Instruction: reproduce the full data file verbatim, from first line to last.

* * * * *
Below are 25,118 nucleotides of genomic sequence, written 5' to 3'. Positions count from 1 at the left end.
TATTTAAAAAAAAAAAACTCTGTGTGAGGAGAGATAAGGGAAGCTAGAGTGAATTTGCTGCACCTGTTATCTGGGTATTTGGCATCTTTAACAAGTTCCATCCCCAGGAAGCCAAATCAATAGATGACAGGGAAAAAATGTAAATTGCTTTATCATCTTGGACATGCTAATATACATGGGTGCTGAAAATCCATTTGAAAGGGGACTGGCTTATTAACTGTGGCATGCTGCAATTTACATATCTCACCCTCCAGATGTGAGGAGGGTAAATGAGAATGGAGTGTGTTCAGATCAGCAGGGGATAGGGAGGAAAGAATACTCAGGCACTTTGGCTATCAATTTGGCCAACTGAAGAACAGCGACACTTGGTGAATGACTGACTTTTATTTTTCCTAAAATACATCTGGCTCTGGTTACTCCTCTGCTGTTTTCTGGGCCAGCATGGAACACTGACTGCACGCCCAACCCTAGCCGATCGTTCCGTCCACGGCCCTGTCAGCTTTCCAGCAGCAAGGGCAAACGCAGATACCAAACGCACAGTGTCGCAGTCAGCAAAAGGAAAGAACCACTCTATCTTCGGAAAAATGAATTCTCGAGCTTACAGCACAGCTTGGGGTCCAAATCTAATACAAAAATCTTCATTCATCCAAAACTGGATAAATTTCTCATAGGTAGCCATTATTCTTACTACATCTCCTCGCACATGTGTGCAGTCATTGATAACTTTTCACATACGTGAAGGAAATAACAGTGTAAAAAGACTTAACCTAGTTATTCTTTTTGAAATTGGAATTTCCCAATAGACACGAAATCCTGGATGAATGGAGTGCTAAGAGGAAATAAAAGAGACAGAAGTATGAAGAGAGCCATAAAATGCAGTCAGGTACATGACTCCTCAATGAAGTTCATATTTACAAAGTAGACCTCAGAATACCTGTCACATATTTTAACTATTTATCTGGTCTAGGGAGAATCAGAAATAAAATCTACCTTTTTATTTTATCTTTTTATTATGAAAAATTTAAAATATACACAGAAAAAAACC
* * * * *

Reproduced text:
Below are 25,118 nucleotides of genomic sequence, written 5' to 3'. Positions count from 1 at the left end.
TATTTAAAAAAAAAAAACTCTGTGTGAGGAGAGATAAGGGAAGCTAGAGTGAATTTGCTGCACCTGTTATCTGGGTATTTGGCATCTTTAACAAGTTCCATCCCCAGGAAGCCAAATCAATAGATGACAGGGAAAAAATGTAAATTGCTTTATCATCTTGGACATGCTAATATACATGGGTGCTGAAAATCCATTTGAAAGGGGACTGGCTTATTAACTGTGGCATGCTGCAATTTACATATCTCACCCTCCAGATGTGAGGAGGGTAAATGAGAATGGAGTGTGTTCAGATCAGCAGGGGATAGGGAGGAAAGAATACTCAGGCACTTTGGCTATCAATTTGGCCAACTGAAGAACAGCGACACTTGGTGAATGACTGACTTTTATTTTTCCTAAAATACATCTGGCTCTGGTTACTCCTCTGCTGTTTTCTGGGCCAGCATGGAACACTGACTGCACGCCCAACCCTAGCCGATCGTTCCGTCCACGGCCCTGTCAGCTTTCCAGCAGCAAGGGCAAACGCAGATACCAAACGCACAGTGTCGCAGTCAGCAAAAGGAAAGAACCACTCTATCTTCGGAAAAATGAATTCTCGAGCTTACAGCACAGCTTGGGGTCCAAATCTAATACAAAAATCTTCATTCATCCAAAACTGGATAAATTTCTCATAGGTAGCCATTATTCTTACTACATCTCCTCGCACATGTGTGCAGTCATTGATAACTTTTCACATACGTGAAGGAAATAACAGTGTAAAAAGACTTAACCTAGTTATTCTTTTTGAAATTGGAATTTCCCAATAGACACGAAATCCTGGATGAATGGAGTGCTAAGAGGAAATAAAAGAGACAGAAGTATGAAGAGAGCCATAAAATGCAGTCAGGTACATGACTCCTCAATGAAGTTCATATTTACAAAGTAGACCTCAGAATACCTGTCACATATTTTAACTATTTATCTGGTCTAGGGAGAATCAGAAATAAAATCTACCTTTTTATTTTATCTTTTTATTATGAAAAATTTAAAATATACACAGAAAAAAACC